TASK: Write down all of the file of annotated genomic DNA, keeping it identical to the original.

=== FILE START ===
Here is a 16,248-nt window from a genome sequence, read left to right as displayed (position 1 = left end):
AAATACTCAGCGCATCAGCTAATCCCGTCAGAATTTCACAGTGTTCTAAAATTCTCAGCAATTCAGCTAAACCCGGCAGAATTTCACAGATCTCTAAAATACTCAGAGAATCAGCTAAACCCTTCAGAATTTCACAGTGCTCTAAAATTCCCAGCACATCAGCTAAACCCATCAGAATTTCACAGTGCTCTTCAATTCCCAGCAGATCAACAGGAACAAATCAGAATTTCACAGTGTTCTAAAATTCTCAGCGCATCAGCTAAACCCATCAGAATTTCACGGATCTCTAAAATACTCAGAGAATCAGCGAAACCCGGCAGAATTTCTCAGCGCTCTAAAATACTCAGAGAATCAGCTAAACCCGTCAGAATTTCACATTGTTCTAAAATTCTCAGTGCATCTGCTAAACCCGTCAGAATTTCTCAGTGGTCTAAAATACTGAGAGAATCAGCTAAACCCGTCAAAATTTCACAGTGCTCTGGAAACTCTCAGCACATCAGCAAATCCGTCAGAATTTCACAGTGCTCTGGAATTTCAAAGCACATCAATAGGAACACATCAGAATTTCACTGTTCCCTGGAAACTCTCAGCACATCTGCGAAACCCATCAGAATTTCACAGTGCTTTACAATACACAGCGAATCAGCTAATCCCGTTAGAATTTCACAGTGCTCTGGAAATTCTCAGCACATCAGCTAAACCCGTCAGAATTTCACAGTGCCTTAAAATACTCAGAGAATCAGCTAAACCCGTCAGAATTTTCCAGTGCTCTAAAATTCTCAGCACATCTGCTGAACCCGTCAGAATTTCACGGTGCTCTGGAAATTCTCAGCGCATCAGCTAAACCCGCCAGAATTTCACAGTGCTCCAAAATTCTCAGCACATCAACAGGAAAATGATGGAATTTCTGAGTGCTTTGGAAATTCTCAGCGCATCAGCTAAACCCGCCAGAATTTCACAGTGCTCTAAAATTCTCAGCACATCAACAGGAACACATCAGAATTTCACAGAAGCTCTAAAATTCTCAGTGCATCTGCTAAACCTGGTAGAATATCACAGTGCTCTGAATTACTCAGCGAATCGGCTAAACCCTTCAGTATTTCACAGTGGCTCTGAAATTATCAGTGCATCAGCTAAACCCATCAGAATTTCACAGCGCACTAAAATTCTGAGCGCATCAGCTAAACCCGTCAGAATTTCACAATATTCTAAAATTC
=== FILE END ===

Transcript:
Here is a 16,248-nt window from a genome sequence, read left to right as displayed (position 1 = left end):
AAATACTCAGCGCATCAGCTAATCCCGTCAGAATTTCACAGTGTTCTAAAATTCTCAGCAATTCAGCTAAACCCGGCAGAATTTCACAGATCTCTAAAATACTCAGAGAATCAGCTAAACCCTTCAGAATTTCACAGTGCTCTAAAATTCCCAGCACATCAGCTAAACCCATCAGAATTTCACAGTGCTCTTCAATTCCCAGCAGATCAACAGGAACAAATCAGAATTTCACAGTGTTCTAAAATTCTCAGCGCATCAGCTAAACCCATCAGAATTTCACGGATCTCTAAAATACTCAGAGAATCAGCGAAACCCGGCAGAATTTCTCAGCGCTCTAAAATACTCAGAGAATCAGCTAAACCCGTCAGAATTTCACATTGTTCTAAAATTCTCAGTGCATCTGCTAAACCCGTCAGAATTTCTCAGTGGTCTAAAATACTGAGAGAATCAGCTAAACCCGTCAAAATTTCACAGTGCTCTGGAAACTCTCAGCACATCAGCAAATCCGTCAGAATTTCACAGTGCTCTGGAATTTCAAAGCACATCAATAGGAACACATCAGAATTTCACTGTTCCCTGGAAACTCTCAGCACATCTGCGAAACCCATCAGAATTTCACAGTGCTTTACAATACACAGCGAATCAGCTAATCCCGTTAGAATTTCACAGTGCTCTGGAAATTCTCAGCACATCAGCTAAACCCGTCAGAATTTCACAGTGCCTTAAAATACTCAGAGAATCAGCTAAACCCGTCAGAATTTTCCAGTGCTCTAAAATTCTCAGCACATCTGCTGAACCCGTCAGAATTTCACGGTGCTCTGGAAATTCTCAGCGCATCAGCTAAACCCGCCAGAATTTCACAGTGCTCCAAAATTCTCAGCACATCAACAGGAAAATGATGGAATTTCTGAGTGCTTTGGAAATTCTCAGCGCATCAGCTAAACCCGCCAGAATTTCACAGTGCTCTAAAATTCTCAGCACATCAACAGGAACACATCAGAATTTCACAGAAGCTCTAAAATTCTCAGTGCATCTGCTAAACCTGGTAGAATATCACAGTGCTCTGAATTACTCAGCGAATCGGCTAAACCCTTCAGTATTTCACAGTGGCTCTGAAATTATCAGTGCATCAGCTAAACCCATCAGAATTTCACAGCGCACTAAAATTCTGAGCGCATCAGCTAAACCCGTCAGAATTTCACAATATTCTAAAATTC